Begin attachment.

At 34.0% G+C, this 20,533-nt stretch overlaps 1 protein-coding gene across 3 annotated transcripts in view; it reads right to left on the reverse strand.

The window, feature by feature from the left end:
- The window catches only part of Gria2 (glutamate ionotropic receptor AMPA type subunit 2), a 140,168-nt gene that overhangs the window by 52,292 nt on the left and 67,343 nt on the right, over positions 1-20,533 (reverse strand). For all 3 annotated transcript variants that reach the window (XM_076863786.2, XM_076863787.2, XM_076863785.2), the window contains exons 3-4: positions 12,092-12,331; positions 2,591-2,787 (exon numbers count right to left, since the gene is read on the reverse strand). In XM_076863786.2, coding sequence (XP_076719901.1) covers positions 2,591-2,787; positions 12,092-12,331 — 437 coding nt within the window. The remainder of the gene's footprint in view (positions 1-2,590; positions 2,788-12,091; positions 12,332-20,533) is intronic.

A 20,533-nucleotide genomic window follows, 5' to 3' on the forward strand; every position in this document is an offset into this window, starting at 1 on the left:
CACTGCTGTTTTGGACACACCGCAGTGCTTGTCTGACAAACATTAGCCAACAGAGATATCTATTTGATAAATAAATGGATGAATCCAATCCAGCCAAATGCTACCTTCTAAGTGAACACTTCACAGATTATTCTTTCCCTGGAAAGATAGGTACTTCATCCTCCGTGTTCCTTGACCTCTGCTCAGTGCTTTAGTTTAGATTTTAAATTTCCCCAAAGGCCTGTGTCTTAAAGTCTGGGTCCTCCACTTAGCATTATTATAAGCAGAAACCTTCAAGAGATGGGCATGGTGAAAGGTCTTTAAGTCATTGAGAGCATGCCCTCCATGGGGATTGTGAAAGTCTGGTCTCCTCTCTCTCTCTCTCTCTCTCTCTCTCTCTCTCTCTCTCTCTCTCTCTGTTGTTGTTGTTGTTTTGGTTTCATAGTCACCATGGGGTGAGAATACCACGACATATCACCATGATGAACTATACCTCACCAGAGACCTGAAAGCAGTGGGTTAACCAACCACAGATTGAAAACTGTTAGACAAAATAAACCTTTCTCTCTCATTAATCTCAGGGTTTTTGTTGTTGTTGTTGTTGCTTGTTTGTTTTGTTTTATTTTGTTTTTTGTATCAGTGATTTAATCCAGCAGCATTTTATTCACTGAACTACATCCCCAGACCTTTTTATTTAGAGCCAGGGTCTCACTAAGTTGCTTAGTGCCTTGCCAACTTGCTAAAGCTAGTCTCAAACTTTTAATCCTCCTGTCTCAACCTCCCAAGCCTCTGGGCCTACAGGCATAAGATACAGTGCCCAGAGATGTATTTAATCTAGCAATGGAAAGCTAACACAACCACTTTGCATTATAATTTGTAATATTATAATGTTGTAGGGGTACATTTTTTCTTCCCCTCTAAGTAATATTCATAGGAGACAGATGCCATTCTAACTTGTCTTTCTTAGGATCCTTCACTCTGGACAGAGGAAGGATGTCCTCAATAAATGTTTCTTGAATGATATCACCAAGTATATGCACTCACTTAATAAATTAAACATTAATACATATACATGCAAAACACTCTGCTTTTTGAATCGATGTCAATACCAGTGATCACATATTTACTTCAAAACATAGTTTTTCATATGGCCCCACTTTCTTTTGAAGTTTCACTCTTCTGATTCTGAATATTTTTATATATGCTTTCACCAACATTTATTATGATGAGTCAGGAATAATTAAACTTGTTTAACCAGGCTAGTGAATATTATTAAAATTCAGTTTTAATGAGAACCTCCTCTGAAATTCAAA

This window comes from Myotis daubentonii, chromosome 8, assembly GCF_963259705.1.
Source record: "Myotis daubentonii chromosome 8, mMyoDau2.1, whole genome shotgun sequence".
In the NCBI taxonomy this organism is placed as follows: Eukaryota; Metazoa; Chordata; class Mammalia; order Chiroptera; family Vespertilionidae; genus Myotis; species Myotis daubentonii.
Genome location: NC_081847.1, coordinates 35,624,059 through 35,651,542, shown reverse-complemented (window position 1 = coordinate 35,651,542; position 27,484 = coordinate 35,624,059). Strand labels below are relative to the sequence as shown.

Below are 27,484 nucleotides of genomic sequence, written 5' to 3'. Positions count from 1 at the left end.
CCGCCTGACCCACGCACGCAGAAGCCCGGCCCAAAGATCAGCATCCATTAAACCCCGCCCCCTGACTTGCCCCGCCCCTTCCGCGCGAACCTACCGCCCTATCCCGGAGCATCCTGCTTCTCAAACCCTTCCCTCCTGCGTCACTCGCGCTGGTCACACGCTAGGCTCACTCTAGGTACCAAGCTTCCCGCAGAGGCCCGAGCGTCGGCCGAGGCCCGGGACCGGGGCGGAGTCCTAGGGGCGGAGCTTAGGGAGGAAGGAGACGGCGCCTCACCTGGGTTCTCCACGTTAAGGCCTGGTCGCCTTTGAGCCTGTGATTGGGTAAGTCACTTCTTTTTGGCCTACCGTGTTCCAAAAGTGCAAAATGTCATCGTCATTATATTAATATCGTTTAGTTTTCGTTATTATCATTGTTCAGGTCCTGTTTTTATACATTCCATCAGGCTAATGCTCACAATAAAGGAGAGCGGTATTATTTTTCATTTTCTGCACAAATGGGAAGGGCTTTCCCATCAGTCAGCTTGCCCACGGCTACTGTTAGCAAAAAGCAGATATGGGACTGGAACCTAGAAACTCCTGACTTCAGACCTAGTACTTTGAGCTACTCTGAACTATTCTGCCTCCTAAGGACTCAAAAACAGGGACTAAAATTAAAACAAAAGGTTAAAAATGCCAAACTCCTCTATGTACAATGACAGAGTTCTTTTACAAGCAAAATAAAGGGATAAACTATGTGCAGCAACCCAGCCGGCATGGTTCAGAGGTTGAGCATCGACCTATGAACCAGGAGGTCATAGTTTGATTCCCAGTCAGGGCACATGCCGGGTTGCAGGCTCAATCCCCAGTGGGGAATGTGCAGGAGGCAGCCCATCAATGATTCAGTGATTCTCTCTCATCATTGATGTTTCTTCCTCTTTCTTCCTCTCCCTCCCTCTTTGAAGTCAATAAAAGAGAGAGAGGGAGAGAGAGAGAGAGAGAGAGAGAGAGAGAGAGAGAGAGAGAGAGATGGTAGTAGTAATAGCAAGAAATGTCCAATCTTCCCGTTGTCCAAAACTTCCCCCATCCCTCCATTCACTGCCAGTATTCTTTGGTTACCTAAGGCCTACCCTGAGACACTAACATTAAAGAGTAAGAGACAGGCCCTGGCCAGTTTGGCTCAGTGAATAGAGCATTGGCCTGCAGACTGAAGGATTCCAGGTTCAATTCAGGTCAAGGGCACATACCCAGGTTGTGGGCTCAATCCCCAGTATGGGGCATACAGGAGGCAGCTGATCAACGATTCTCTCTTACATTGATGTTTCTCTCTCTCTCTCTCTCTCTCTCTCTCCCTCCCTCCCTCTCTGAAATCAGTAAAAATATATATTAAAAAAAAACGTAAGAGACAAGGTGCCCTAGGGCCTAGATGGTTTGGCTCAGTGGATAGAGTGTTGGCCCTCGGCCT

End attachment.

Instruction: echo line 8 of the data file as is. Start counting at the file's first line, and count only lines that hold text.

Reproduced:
In the NCBI taxonomy this organism is placed as follows: Eukaryota; Metazoa; Chordata; class Mammalia; order Chiroptera; family Vespertilionidae; genus Myotis; species Myotis daubentonii.